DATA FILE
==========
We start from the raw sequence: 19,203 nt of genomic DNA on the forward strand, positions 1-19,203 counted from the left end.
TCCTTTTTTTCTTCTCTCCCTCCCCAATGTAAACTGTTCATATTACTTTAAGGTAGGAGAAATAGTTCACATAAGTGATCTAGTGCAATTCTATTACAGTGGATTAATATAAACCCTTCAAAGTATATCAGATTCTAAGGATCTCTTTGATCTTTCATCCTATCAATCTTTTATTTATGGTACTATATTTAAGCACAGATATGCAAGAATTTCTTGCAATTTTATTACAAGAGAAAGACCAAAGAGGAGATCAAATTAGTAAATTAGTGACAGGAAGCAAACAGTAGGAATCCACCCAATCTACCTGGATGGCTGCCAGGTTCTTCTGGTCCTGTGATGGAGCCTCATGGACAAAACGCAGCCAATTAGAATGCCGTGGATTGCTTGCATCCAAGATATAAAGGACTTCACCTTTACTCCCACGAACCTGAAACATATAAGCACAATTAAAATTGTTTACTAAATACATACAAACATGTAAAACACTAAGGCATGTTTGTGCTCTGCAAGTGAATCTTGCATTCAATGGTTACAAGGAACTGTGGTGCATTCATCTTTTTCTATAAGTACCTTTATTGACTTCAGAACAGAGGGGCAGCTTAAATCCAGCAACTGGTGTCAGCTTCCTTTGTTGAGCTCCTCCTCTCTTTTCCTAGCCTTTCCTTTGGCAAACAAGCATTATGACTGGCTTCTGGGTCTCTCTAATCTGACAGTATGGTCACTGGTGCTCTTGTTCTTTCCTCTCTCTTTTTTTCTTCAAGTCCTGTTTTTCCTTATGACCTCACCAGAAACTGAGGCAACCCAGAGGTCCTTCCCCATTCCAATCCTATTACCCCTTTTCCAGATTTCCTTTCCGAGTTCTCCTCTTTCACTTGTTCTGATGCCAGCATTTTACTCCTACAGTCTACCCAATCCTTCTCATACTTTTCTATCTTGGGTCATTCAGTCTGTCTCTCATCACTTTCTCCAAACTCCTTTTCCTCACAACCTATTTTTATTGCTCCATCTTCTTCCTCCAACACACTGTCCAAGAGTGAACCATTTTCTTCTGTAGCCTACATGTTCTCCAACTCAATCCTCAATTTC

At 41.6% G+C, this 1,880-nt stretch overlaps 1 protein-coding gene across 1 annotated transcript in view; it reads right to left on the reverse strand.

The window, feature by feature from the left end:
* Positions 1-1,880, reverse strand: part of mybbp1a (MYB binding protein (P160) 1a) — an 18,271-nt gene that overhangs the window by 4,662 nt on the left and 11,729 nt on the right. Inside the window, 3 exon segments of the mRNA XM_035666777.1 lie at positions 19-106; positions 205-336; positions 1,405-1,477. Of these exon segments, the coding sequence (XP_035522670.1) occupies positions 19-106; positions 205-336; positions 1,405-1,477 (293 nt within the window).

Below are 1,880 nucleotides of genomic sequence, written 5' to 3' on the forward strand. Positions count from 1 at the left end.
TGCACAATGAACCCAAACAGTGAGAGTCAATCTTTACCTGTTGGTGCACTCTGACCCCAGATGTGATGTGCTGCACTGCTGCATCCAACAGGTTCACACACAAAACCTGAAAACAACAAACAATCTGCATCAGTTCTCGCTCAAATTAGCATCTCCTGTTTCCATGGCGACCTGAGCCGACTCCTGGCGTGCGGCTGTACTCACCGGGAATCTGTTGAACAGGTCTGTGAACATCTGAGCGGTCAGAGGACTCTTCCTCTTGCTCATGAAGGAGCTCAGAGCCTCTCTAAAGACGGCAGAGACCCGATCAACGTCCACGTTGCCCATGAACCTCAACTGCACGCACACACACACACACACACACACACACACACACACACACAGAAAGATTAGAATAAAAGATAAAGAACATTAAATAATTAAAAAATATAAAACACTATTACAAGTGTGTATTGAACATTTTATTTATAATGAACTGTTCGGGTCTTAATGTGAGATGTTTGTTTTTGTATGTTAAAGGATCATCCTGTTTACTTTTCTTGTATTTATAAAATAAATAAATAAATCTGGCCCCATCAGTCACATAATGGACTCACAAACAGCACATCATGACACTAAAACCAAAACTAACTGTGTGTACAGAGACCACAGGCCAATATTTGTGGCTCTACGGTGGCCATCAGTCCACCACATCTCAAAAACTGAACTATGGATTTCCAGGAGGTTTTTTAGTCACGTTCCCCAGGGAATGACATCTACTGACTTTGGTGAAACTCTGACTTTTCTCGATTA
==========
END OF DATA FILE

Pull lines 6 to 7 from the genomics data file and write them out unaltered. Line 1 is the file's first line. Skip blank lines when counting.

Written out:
Below are 1,880 nucleotides of genomic sequence, written 5' to 3' on the forward strand. Positions count from 1 at the left end.
TGCACAATGAACCCAAACAGTGAGAGTCAATCTTTACCTGTTGGTGCACTCTGACCCCAGATGTGATGTGCTGCACTGCTGCATCCAACAGGTTCACACACAAAACCTGAAAACAACAAACAATCTGCATCAGTTCTCGCTCAAATTAGCATCTCCTGTTTCCATGGCGACCTGAGCCGACTCCTGGCGTGCGGCTGTACTCACCGGGAATCTGTTGAACAGGTCTGTGAACATCTGAGCGGTCAGAGGACTCTTCCTCTTGCTCATGAAGGAGCTCAGAGCCTCTCTAAAGACGGCAGAGACCCGATCAACGTCCACGTTGCCCATGAACCTCAACTGCACGCACACACACACACACACACACACACACACACACACACACAGAAAGATTAGAATAAAAGATAAAGAACATTAAATAATTAAAAAATATAAAACACTATTACAAGTGTGTATTGAACATTTTATTTATAATGAACTGTTCGGGTCTTAATGTGAGATGTTTGTTTTTGTATGTTAAAGGATCATCCTGTTTACTTTTCTTGTATTTATAAAATAAATAAATAAATCTGGCCCCATCAGTCACATAATGGACTCACAAACAGCACATCATGACACTAAAACCAAAACTAACTGTGTGTACAGAGACCACAGGCCAATATTTGTGGCTCTACGGTGGCCATCAGTCCACCACATCTCAAAAACTGAACTATGGATTTCCAGGAGGTTTTTTAGTCACGTTCCCCAGGGAATGACATCTACTGACTTTGGTGAAACTCTGACTTTTCTCGATTA